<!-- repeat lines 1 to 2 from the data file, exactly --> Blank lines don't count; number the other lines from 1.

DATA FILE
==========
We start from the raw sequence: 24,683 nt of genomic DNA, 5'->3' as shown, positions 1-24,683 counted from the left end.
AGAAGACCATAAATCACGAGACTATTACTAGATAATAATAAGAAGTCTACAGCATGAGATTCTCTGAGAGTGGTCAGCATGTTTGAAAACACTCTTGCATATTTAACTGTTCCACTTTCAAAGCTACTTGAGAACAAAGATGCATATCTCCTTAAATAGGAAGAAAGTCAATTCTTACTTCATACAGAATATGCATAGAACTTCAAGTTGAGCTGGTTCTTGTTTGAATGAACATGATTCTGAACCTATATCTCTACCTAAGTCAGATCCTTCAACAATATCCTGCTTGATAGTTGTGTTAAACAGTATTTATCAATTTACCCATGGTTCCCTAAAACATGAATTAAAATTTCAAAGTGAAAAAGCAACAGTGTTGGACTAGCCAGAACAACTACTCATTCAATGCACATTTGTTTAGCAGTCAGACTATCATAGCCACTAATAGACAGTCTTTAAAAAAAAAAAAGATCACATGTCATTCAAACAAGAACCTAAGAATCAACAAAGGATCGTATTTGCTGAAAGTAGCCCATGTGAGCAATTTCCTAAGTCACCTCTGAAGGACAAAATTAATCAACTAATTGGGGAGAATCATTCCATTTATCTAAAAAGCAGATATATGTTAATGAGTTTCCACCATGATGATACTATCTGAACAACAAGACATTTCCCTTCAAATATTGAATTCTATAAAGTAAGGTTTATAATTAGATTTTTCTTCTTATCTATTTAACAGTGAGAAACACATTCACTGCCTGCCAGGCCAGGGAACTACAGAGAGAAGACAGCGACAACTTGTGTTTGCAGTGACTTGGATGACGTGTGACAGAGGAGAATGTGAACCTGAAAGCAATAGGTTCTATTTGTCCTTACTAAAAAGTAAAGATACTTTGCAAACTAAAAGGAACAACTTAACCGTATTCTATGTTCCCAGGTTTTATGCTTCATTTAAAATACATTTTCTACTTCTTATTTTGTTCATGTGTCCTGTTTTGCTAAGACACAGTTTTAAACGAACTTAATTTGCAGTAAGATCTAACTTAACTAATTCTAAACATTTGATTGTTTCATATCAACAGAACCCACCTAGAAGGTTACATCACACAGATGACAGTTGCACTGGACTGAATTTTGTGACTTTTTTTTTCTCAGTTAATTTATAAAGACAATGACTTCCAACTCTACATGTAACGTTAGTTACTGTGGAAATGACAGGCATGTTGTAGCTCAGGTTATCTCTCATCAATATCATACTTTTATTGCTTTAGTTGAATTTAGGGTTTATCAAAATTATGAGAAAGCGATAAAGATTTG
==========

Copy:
We start from the raw sequence: 24,683 nt of genomic DNA, 5'->3' as shown, positions 1-24,683 counted from the left end.
AGAAGACCATAAATCACGAGACTATTACTAGATAATAATAAGAAGTCTACAGCATGAGATTCTCTGAGAGTGGTCAGCATGTTTGAAAACACTCTTGCATATTTAACTGTTCCACTTTCAAAGCTACTTGAGAACAAAGATGCATATCTCCTTAAATAGGAAGAAAGTCAATTCTTACTTCATACAGAATATGCATAGAACTTCAAGTTGAGCTGGTTCTTGTTTGAATGAACATGATTCTGAACCTATATCTCTACCTAAGTCAGATCCTTCAACAATATCCTGCTTGATAGTTGTGTTAAACAGTATTTATCAATTTACCCATGGTTCCCTAAAACATGAATTAAAATTTCAAAGTGAAAAAGCAACAGTGTTGGACTAGCCAGAACAACTACTCATTCAATGCACATTTGTTTAGCAGTCAGACTATCATAGCCACTAATAGACAGTCTTTAAAAAAAAAAAAGATCACATGTCATTCAAACAAGAACCTAAGAATCAACAAAGGATCGTATTTGCTGAAAGTAGCCCATGTGAGCAATTTCCTAAGTCACCTCTGAAGGACAAAATTAATCAACTAATTGGGGAGAATCATTCCATTTATCTAAAAAGCAGATATATGTTAATGAGTTTCCACCATGATGATACTATCTGAACAACAAGACATTTCCCTTCAAATATTGAATTCTATAAAGTAAGGTTTATAATTAGATTTTTCTTCTTATCTATTTAACAGTGAGAAACACATTCACTGCCTGCCAGGCCAGGGAACTACAGAGAGAAGACAGCGACAACTTGTGTTTGCAGTGACTTGGATGACGTGTGACAGAGGAGAATGTGAACCTGAAAGCAATAGGTTCTATTTGTCCTTACTAAAAAGTAAAGATACTTTGCAAACTAAAAGGAACAACTTAACCGTATTCTATGTTCCCAGGTTTTATGCTTCATTTAAAATACATTTTCTACTTCTTATTTTGTTCATGTGTCCTGTTTTGCTAAGACACAGTTTTAAACGAACTTAATTTGCAGTAAGATCTAACTTAACTAATTCTAAACATTTGATTGTTTCATATCAACAGAACCCACCTAGAAGGTTACATCACACAGATGACAGTTGCACTGGACTGAATTTTGTGACTTTTTTTTTCTCAGTTAATTTATAAAGACAATGACTTCCAACTCTACATGTAACGTTAGTTACTGTGGAAATGACAGGCATGTTGTAGCTCAGGTTATCTCTCATCAATATCATACTTTTATTGCTTTAGTTGAATTTAGGGTTTATCAAAATTATGAGAAAGCGATAAAGATTTG